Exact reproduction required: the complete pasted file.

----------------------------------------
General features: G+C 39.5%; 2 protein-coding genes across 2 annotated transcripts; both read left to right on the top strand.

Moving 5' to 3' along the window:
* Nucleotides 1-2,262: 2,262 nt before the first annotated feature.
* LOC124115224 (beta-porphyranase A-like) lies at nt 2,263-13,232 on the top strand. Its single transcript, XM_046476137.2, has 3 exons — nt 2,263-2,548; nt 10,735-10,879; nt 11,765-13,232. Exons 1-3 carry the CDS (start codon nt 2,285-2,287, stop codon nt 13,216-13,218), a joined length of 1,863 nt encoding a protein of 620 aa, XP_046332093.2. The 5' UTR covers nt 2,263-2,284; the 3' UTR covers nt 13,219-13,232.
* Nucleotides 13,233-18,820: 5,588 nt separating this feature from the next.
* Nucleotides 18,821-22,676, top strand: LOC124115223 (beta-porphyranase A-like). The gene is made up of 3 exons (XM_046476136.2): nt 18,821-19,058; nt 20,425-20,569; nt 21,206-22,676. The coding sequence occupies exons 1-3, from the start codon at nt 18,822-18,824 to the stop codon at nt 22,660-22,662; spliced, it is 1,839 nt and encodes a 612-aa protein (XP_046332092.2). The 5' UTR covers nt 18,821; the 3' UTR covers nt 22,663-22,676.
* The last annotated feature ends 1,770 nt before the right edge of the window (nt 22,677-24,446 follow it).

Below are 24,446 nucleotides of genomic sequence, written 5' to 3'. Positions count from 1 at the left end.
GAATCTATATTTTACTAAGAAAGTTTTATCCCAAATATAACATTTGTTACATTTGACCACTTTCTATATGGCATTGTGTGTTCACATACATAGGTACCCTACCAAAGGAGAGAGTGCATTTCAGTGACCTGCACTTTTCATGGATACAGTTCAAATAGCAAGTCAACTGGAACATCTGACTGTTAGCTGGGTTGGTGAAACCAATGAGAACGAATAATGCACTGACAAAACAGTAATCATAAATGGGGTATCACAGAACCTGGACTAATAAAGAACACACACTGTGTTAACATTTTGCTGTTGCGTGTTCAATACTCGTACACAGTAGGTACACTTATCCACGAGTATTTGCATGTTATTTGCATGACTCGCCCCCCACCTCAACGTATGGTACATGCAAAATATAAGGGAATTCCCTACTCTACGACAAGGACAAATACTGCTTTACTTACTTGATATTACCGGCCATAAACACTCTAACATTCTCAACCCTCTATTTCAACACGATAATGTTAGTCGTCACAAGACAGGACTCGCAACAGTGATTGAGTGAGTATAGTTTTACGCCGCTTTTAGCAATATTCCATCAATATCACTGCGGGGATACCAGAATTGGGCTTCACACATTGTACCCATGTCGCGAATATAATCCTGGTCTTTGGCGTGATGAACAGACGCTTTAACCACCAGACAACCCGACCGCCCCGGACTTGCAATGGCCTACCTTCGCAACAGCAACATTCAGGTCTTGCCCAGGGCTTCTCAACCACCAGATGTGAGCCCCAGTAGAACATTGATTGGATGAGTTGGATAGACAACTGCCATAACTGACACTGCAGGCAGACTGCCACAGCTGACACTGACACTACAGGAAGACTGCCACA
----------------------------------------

General features: G+C 39.5%; 2 protein-coding genes across 2 annotated transcripts; both read left to right on the top strand.

Moving 5' to 3' along the window:
* Nucleotides 1-2,262: 2,262 nt before the first annotated feature.
* LOC124115224 (beta-porphyranase A-like) lies at nt 2,263-13,232 on the top strand. Its single transcript, XM_046476137.2, has 3 exons — nt 2,263-2,548; nt 10,735-10,879; nt 11,765-13,232. Exons 1-3 carry the CDS (start codon nt 2,285-2,287, stop codon nt 13,216-13,218), a joined length of 1,863 nt encoding a protein of 620 aa, XP_046332093.2. The 5' UTR covers nt 2,263-2,284; the 3' UTR covers nt 13,219-13,232.
* Nucleotides 13,233-18,820: 5,588 nt separating this feature from the next.
* Nucleotides 18,821-22,676, top strand: LOC124115223 (beta-porphyranase A-like). The gene is made up of 3 exons (XM_046476136.2): nt 18,821-19,058; nt 20,425-20,569; nt 21,206-22,676. The coding sequence occupies exons 1-3, from the start codon at nt 18,822-18,824 to the stop codon at nt 22,660-22,662; spliced, it is 1,839 nt and encodes a 612-aa protein (XP_046332092.2). The 5' UTR covers nt 18,821; the 3' UTR covers nt 22,663-22,676.
* The last annotated feature ends 1,770 nt before the right edge of the window (nt 22,677-24,446 follow it).

Below are 24,446 nucleotides of genomic sequence, written 5' to 3'. Positions count from 1 at the left end.
GAATCTATATTTTACTAAGAAAGTTTTATCCCAAATATAACATTTGTTACATTTGACCACTTTCTATATGGCATTGTGTGTTCACATACATAGGTACCCTACCAAAGGAGAGAGTGCATTTCAGTGACCTGCACTTTTCATGGATACAGTTCAAATAGCAAGTCAACTGGAACATCTGACTGTTAGCTGGGTTGGTGAAACCAATGAGAACGAATAATGCACTGACAAAACAGTAATCATAAATGGGGTATCACAGAACCTGGACTAATAAAGAACACACACTGTGTTAACATTTTGCTGTTGCGTGTTCAATACTCGTACACAGTAGGTACACTTATCCACGAGTATTTGCATGTTATTTGCATGACTCGCCCCCCACCTCAACGTATGGTACATGCAAAATATAAGGGAATTCCCTACTCTACGACAAGGACAAATACTGCTTTACTTACTTGATATTACCGGCCATAAACACTCTAACATTCTCAACCCTCTATTTCAACACGATAATGTTAGTCGTCACAAGACAGGACTCGCAACAGTGATTGAGTGAGTATAGTTTTACGCCGCTTTTAGCAATATTCCATCAATATCACTGCGGGGATACCAGAATTGGGCTTCACACATTGTACCCATGTCGCGAATATAATCCTGGTCTTTGGCGTGATGAACAGACGCTTTAACCACCAGACAACCCGACCGCCCCGGACTTGCAATGGCCTACCTTCGCAACAGCAACATTCAGGTCTTGCCCAGGGCTTCTCAACCACCAGATGTGAGCCCCAGTAGAACATTGATTGGATGAGTTGGATAGACAACTGCCATAACTGACACTGCAGGCAGACTGCCACAGCTGACACTGACACTACAGGAAGACTGCCACA